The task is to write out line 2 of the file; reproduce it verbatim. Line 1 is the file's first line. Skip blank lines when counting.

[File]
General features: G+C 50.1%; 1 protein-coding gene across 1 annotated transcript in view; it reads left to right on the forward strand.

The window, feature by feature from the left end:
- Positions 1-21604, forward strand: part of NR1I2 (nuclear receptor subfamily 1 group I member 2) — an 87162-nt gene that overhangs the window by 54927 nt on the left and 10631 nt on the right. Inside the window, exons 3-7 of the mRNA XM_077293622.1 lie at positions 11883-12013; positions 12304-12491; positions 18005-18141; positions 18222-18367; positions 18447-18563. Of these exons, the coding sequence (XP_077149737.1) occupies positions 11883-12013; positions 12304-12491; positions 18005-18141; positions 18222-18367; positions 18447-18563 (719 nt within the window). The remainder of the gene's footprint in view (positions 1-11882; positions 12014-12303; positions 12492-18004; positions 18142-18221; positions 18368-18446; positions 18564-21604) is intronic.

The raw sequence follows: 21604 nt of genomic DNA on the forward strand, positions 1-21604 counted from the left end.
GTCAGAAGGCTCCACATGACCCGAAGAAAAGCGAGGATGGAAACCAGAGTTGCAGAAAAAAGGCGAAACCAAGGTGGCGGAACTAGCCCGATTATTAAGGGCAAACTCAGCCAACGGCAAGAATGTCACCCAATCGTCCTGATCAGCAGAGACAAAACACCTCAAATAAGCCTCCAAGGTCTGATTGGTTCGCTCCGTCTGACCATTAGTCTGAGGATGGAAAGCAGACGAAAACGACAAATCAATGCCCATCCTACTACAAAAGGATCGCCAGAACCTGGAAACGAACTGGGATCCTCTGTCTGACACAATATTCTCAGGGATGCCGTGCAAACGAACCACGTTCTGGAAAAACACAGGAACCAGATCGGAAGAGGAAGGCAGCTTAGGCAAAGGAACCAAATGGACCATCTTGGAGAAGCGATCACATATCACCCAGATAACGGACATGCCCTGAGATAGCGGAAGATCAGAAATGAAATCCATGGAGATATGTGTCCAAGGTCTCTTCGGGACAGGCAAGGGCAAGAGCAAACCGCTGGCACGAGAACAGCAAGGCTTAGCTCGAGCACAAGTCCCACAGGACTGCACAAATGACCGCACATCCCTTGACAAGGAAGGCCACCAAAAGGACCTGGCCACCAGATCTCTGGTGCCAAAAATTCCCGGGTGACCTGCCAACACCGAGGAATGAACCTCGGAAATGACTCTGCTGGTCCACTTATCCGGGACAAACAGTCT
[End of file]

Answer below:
The window, feature by feature from the left end: